Friday, 12 October 2012

Commons mayhem if Mitchell remains..

In the Times (£) today, Roland Watson considers whether Andrew Michell can cling on. Tellingly, he says some in Downing Street now believe it was a mistake to put it all down to whether the Chief Whip used the word "pleb" or not. Mr Cameron is braced for "mayhem in the Commons" next Wednesday, and will judge how his colleague gets on through the autumn. Those who have spoken to Mr Mitchell say he is confident that he can stay on, and that he believes he is secure in the Prime Minister's support. He intends to continue as usual after he meets police representatives in his constituency today. The police seem to want to re-run the debate with him, and intend to ask him to clear the air by telling them what he did say at the gates (surely though if their colleague who bore the brunt of Mr Mitchell's outburst has accepted his apology, it is not up to them to pursue it?). For our part, we have concluded that Mr Mitchell should do Mr Cameron a favour and step aside. It is evident from the attitude of Tories in Birmingham that he commands little respect and too much contempt from his colleagues. The Prime Minister came away from his conference with the bounce of his successful speech. Number 10 has, since the summer, shown signs that it is getting on top of the omnishambles it struggled with since the Budget. Whatever the teeth-grinding frustrations of giving the police a victory, Mr Mitchell is an astute politician who must realise that his continuation on the front bench for the time being is a distraction. Mr Cameron, it should be pointed out, is not one to be chivvied by the media, so he may dig in deeper. 

The Chief Whip still has the Prime Minister’s backing, for now, but the sky continues to blacken overhead. As I blogged earlier this week, now would be a good moment were Mr Cameron to decide to move. Today’sTelegraph leader column puts it baldly, the Chief Whip should go:

"It is, of course, unfair that a successful ministerial career should end thanks to an intemperate outburst... Yet that – like the question of what was actually said that day – is almost beside the point. In the end, it is not so much a matter of principle as of politics. If he stays, Mr Mitchell can do little good, and much damage. For the sake of his party, he should do the decent thing and stand down."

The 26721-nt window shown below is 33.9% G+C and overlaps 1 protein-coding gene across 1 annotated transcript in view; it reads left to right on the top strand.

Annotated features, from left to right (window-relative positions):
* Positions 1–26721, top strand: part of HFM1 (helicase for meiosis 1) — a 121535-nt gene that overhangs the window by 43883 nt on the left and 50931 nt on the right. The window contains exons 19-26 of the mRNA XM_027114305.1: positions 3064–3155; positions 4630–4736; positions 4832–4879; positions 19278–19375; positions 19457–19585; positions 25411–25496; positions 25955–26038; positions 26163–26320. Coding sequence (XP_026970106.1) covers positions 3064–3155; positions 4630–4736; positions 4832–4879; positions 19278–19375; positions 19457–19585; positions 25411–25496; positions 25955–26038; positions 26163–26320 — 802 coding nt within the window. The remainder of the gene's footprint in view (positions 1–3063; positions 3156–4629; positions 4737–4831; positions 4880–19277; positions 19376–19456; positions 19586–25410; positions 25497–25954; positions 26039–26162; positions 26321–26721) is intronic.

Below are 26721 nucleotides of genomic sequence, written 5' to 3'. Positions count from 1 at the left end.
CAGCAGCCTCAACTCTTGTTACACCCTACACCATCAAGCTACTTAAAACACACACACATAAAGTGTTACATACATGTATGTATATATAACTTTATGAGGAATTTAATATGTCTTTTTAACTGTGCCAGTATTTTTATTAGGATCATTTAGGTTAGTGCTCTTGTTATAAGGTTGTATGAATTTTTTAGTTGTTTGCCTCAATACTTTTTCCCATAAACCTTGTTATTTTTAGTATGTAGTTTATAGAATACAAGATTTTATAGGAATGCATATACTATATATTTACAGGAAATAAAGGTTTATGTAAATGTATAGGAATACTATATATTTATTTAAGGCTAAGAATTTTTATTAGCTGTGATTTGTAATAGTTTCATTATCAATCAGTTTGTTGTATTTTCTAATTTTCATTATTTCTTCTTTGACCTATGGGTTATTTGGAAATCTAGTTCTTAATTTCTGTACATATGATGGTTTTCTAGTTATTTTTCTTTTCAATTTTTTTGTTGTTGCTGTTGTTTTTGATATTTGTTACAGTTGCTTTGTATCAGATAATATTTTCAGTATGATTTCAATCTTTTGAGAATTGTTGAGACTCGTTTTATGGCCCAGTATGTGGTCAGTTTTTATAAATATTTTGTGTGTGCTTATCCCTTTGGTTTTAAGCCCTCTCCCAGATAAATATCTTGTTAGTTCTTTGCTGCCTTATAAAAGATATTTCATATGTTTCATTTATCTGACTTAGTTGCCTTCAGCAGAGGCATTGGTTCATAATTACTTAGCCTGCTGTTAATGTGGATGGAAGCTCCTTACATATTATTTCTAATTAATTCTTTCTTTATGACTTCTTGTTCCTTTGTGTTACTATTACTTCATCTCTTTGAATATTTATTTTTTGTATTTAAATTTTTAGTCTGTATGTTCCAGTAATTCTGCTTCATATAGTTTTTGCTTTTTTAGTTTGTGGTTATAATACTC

Elsewhere in the Telegraph, Fraser Nelson also sees Mr Mitchell as an obstruction to putting across the Conservative message that it is they who are fighting class inequality:

"Rightly or wrongly, Mitchell’s colleagues are under the impression that he is finished. Not that he’ll quit: word is that he still doesn’t understand the gravity of his offence.

"[The episode] has made it harder for David Cameron to advance the essential Conservative case: that if you loathe the inequality that seems hardwired into British society, voting Tory is the best way of doing something about it."


The next election will be won from the centre. That is the message which Patrick Wintour of the Guardian took from conference season, adding that:

"All three leaders have identified the same portion of the electorate that will bring them victory in 2015. Call them suspicious strivers, alarm clock Britons, blue collar Tories or the squeezed middle, they are the only people to whom Britain's leaders seem to want to talk.

"The Tories still believe...they are closer to the beating heart of the strivers. Their focus group people sometimes hold up cards asking the public what image most represents Labour. Not long ago, the answer was a fat man sitting on a sofa at home watching TV – the classic welfare scrounger. It may be cruel, and unfair, but it shows Miliband still has some striving to do."

Just how a centrist Conservative election strategy might look is given more colour by Tim Montgomerie on ConservativeHome today. The 40/40 strategy aims at a small majority achieved by holding 40 marginals and winning 40 more. The Conservative effort relies on taking advantage of Mr Cameron’s strong personal polling and fighting a positive campaign from the centre - Lib Dem target seats will be won with "lovebombing", apparently. Mr Montgomerie adds:

"The NHYes campaign is being relaunched to restore public trust among what Con HQ calls the ‘in-play centre’. The NHS, green credentials at a local level* and, above all else, action on the cost of living are seen to be central to winning over this group. Last week's announcement on freezing council tax and capping rail fares were the latest acknowledgments of this."


New fathers will be able to claim time off work and benefits should the mother return to work under changes to be announced by David Cameron and Nick Clegg later this month, the Telegraph report. The introduction of the new law will be delayed until October 2015, thanks to a Cabinet disagreement over the scheme’s impact on small businesses. We add:

"The system of maternity allowance will be renamed “flexible parental leave” to make it clear that both mothers and fathers are entitled to the state support.

"To address fears from women’s charities, mothers will still receive the assistance automatically unless they apply to transfer it to their partners. It is understood that mothers will only be required to take the first fortnight of leave after giving birth, for health reasons, after which fathers can take the paid time off work."

The move is one of a package of joint initiatives aiming to show that the Coalition parties can work well together following a public display of Lib Dem disquiet at conference. Two things to watch. Firstly the IT budget devoted to creating software to implement the scheme - only £22m at present. Secondly, the reaction of those on the Conservative benches. One MP has already been quoted as saying the proposal is "crazy", adding:

"The last thing businesses, particularly small businesses, should be saddled with at the moment is yet another round of regulation and uncertainty. They should just be left to get on with building their companies and helping get the economy going."